Torbay and South Devon NHS Foundation Trust have rolled out an innovative new care pathway in Torbay Hospital’s Emergency Department. This ‘Rapid Assessment and Discharge Service’ (RADS) aims to ensure that older people who may be managing a number of chronic conditions are quickly and thoroughly assessed, with all their needs identified and onward care plans put in place, and are not admitted unnecessarily. Many of these ‘complex’ patients may also be coping with dementia, making the hospital environment especially difficult for them.
The pathway involves the person being first seen by a doctor, who then streams them to the RADS team, unless they are acutely unwell and need to be admitted. The RADS team are made up of senior nurses, therapists and discharge co-ordinators. Together they conduct a holistic assessment of the person, taking into account their physical, social and mental needs, and refer and arrange for the person’s onward care either at home or in a community setting. They are able to make decisions about the person’s safe discharge back home, or if this is not possible, they explore the next best alternative. This could be any number of options, made possible by the Trust’s investment in community services, including: arranging night sitters; a visit from the Re-ablement or Rapid Response Team to provide short-term support; a programme of intermediate care; a temporary care home placement; admission to a community hospital or perhaps a visit from a specialist team to administer treatments that normally require a hospital stay, such as intra-venous antibiotics.
Dawn Thomas, Clinical Nursing Lead in the RADS team says: ”My role as the Clinical Lead Manager for this new pathway is one I feel privileged to be in. The feedback so far is one of gratitude for getting people seen quickly and enabling them to go home safely.
Most importantly, only those patients who a doctor assesses to be acutely ill and in need of hospital treatment will be admitted; where a patient can be discharged back home or into a community setting, with the right support in place where needed, then this is the option taken.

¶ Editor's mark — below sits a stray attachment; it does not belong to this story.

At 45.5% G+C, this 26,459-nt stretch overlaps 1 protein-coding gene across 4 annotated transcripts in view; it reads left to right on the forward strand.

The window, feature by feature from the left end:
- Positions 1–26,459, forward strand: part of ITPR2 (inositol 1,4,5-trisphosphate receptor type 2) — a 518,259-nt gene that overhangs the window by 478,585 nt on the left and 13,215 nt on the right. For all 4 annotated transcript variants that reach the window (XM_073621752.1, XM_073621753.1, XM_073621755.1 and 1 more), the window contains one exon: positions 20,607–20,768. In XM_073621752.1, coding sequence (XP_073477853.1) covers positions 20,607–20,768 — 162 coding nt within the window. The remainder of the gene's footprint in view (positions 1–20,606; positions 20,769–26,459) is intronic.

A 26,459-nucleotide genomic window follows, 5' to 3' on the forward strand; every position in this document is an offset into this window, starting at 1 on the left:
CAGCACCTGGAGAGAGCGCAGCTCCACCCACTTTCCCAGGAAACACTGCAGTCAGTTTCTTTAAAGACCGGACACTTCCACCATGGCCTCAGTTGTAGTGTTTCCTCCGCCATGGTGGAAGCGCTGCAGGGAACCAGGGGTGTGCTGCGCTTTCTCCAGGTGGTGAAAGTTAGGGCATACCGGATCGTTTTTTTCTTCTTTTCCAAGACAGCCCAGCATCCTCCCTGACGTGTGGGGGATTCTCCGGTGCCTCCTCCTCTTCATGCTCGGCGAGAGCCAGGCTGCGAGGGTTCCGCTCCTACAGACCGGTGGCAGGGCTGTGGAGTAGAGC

The below stories illustrate examples of where patients were able to be discharged back home, avoiding a hospital stay, and also include an example of where a hospital stay was required.
Liz Davenport, Deputy Chief Executive and Chief Operating Officer of the Trust: “Introducing our RADS team is the fruition of hard work by our clinical teams and managers. We have tested and refined a care pathway that I am confident meets the varying needs of many of our local older people who come to our Emergency Department in Torbay Hospital. I am very grateful to all the staff involved who have worked to make this happen.
“The key thing about the RADS team is that they are wholly focussed on asking: ‘How can we support this person to be able to be at home, what services can we provide that would enable this?’ In a busy Emergency Department the doctors and nursing staff are focussed on caring for patients who are acutely ill, often critically so, and therefore when they have an older patient who we consider to have ‘complex needs’ they tend to automatically admit them as a precautionary measure – and yet we know, hospital is not the safest, best environment for such a person to be in – unless they are acutely ill, of course. The RADS team offer the holistic assessment of a person’s needs, and have the knowledge of all the community services available so as to make an informed decision for the person’s onward care. This is a major step forward in our health and care planning for the area and I am very pleased to have the RADS team in place as a permanent measure going forward.